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Is the dowry law being misused? Statistics can be interpreted to say ‘Yes’ or ‘No’

More women took recourse to the law to get justice and freedom from cruel marriages, but there were also claims that innocent men and their families were implicated falsely by extortionists

mumbai Updated: Aug 21, 2017 15:37 IST
Manoj R Nair
Manoj R Nair
Hindustan Times
Mumbai,Dowry,Law
Under the old laws, proving marital cruelty was difficult for complainants because the violence happened behind closed doors. (Representational photo/Shutterstock)

In 1983, the Indian Penal Code (IPC) was amended and a section — 498a — to deal with ‘matrimonial cruelty’ was introduced. India already had a Dowry Prohibition Act, and general provisions of the IPC dealing with murder, abetment to suicide, causing hurt and wrongful confinement, could be used to book culprits, but these laws had offered no protection to the thousands of women who died of dowry-related violence.

The new section called the ‘Dowry Law’, though this description is inadequate, according to lawyers, as it also dealt with cruelty, was radical. Under the old laws, proving marital cruelty was difficult for complainants because the violence happened behind closed doors. The 498a put the burden of proof on the accused. The offence was now non-bailable — the husband and in-laws could be arrested immediately after the woman’s complaint.

More women took recourse to the law to get justice and freedom from cruel marriages, but there were also claims that innocent men and their families were implicated falsely by extortionists. Groups of men campaigned in Mumbai for what they call ‘gender-neutral laws’. A few years ago, some of them stood at railway stations, collecting signatures from supporters. They formed legal aid forums to help members accused in false cases. They brandished anecdotal evidence that some women were misusing the law. Some cases were absurd: in 2009, a two-month-old girl was named as an accused in a case filed in Kurla, Mumbai.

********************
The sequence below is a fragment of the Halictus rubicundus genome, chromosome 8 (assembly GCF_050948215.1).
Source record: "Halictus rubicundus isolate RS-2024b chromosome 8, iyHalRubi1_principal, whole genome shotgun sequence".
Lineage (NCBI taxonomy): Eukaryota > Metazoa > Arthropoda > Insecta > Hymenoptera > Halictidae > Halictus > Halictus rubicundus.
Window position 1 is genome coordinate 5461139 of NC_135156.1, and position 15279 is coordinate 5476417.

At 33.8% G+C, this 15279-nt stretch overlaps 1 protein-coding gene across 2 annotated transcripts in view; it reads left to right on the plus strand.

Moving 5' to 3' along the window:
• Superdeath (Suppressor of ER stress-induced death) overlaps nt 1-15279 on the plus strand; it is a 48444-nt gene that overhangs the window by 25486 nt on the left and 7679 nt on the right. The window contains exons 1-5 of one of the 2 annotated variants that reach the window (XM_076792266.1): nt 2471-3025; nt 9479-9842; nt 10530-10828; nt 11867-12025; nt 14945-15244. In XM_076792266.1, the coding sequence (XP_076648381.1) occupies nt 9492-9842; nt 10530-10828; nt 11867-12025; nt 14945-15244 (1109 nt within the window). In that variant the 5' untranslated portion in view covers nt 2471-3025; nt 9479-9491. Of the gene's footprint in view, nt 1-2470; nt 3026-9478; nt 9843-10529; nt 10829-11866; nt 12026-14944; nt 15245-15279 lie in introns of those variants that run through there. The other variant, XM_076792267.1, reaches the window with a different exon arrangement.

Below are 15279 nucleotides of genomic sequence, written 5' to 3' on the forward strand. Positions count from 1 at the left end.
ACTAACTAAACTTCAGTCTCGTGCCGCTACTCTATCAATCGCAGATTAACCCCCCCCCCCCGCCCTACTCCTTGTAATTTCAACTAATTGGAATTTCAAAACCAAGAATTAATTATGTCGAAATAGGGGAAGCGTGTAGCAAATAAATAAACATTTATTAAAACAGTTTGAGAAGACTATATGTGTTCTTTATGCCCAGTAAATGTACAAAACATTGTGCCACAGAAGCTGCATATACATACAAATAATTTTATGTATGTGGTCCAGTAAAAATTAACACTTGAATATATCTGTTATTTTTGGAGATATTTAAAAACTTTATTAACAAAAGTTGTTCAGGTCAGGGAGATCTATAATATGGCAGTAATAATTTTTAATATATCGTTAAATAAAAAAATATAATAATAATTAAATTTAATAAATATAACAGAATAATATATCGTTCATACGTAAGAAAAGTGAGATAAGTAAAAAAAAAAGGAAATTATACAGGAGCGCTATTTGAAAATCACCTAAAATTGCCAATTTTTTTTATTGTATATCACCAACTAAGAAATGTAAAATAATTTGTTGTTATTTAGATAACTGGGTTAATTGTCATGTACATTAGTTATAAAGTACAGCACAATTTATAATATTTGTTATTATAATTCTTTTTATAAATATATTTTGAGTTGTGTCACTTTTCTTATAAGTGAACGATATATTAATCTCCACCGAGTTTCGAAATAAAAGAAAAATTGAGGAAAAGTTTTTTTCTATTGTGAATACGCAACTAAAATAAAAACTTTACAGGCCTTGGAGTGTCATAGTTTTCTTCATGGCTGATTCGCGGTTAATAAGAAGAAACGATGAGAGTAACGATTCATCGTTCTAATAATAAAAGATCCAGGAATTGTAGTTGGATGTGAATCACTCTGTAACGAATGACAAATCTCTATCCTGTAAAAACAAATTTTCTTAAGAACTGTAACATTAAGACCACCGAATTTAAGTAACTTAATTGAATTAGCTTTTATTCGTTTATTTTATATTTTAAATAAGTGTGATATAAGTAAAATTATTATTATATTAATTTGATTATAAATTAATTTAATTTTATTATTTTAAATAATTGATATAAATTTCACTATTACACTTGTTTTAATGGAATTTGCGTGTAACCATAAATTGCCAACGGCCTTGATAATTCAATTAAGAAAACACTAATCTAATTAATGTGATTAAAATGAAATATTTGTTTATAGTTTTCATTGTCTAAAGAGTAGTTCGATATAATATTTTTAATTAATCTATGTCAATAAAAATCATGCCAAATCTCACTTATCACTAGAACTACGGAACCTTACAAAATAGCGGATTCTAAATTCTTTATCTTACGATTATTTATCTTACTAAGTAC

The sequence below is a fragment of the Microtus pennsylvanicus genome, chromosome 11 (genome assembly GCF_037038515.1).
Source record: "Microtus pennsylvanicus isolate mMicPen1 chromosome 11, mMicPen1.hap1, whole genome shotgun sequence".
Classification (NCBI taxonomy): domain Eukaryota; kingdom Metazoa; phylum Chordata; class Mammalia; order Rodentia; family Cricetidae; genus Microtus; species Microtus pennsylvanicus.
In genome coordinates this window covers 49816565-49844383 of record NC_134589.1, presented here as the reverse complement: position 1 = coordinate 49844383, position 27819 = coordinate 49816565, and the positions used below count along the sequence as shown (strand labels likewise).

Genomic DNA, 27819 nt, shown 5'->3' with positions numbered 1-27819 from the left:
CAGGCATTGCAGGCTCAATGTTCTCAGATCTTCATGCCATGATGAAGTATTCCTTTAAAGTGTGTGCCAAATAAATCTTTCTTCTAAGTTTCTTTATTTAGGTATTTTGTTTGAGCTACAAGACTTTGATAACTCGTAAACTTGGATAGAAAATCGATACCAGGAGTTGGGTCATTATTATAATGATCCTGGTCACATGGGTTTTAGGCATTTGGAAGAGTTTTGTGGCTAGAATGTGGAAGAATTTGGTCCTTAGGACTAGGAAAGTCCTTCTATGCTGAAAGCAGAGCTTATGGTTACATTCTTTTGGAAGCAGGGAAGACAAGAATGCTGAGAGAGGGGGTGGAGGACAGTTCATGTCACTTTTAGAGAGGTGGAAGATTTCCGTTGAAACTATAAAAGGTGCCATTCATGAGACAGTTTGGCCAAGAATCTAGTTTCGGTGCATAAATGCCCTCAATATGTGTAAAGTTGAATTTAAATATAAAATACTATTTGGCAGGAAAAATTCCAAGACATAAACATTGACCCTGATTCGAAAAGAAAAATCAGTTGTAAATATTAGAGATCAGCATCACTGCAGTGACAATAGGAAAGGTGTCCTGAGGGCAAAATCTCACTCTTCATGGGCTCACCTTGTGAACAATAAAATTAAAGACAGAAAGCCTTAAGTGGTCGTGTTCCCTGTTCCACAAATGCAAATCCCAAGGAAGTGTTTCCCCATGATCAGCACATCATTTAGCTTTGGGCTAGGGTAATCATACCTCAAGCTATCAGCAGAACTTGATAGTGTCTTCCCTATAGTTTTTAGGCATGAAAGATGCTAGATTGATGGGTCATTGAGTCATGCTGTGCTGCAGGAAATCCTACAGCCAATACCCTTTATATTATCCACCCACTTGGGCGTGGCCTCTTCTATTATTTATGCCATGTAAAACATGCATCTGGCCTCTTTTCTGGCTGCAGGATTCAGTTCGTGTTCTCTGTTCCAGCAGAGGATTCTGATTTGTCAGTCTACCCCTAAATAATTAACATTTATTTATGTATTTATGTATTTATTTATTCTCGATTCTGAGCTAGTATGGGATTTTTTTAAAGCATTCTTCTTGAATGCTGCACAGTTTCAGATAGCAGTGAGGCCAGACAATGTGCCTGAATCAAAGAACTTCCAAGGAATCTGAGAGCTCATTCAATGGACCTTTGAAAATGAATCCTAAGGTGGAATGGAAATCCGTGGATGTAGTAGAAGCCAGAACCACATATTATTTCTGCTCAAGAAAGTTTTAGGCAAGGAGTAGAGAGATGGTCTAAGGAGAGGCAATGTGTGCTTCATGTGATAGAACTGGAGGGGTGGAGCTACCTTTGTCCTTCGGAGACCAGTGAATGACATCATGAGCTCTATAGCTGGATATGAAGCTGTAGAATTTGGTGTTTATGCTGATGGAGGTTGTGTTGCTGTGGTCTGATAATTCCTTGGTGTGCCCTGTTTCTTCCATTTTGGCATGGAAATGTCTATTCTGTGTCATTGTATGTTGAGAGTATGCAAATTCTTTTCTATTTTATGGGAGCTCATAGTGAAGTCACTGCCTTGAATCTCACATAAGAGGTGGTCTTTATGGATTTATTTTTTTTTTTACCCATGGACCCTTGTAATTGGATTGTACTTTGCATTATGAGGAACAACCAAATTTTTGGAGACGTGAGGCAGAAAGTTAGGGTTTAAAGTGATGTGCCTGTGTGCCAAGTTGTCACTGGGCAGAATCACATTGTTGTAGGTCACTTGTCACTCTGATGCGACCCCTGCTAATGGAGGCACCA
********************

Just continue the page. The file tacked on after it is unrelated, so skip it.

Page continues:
The men also have statistical evidence to prove their point that the law has been misused. Data from the National Crime Records Bureau shows that on average about 1,00,000 cases are filed under section 498a annually. The rate of conviction — where the accusation was proven — varied between 20% in 2011 and 14% in 2015. The conviction rate under all IPC sections was 46% in 2015. According to men, this gap in conviction rate is proof that a large number of false cases were being filed under section 498a.

Last week, the Supreme Court put an end to the automatic arrests under the law. The court said that complaints under the law would have to be referred to the Family Welfare Committees that will be set up in every district. No arrests can be made until the committee investigates the matter. The new rules will not be applicable in case of injury and death of a woman.

For the men campaigning for a change in the law, the court’s orders are acknowledgment of their claim that the section is being misused. “The Supreme Court’s order is in the right direction,” said Amit Deshpande of Vaastav Foundation, a group campaigning for changes in section 498a. “The extortion aspect has been done away with. The law has been used as weapon rather than a shield. It has been used as an extortion tool by women accused of adultery by their husbands.”

Women’s right groups have found these changes disturbing. They have pointed out that the low conviction rate is not an indicator that the law is misused. The National Crime Records Bureau data shows that 1,13,403 cases were registered in the country in 2015 under the section. Of these cases, charge sheets — which indicate that the complaints were genuine enough to be investigated — were filed in 90% of cases.

Advocate Flavia Agnes, who runs an organisation in Mumbai which helps women who face domestic violence, said, “We got this law in 1983. Fortunately for women, it deals with not only dowry, but cruelty also. Now the media, police and the courts only talk about the dowry part. That is where the false cases have piled up,” said Agnes.

The stringent aspects of the law – like arrest and denial of bail – has gone but men’s groups say that the changes may not end the law’s misuse. “The family welfare committees — the Supreme Court has set a month’s deadline for the formation of the bodies – could become a tool to harass and pressurise men,” said Deshpande .

Advocate Abha Singh said the police misuse their powers to arrest the accused. “Police rush to file FIR (First Information Reports). For them it is a money making racket. Law is elitist, so rich people are involved. He (the accused) is ready to dole out money to the police and victim,” said Singh.

Singh said the low conviction rate indicated the law is being misused. “Charge sheets may be filed in most cases, but the main issue is the cases that go for out-of-court settlements. That should not be allowed. That itself leads to blackmailing (of the accused.”

Other activists said the number of cases filed with the police may not be an inadequate indicator of the extent of domestic violence that women face. “Women hardly go to the police to file a complaint,” said Agnes.

First Published: Aug 20, 2017 20:49 IST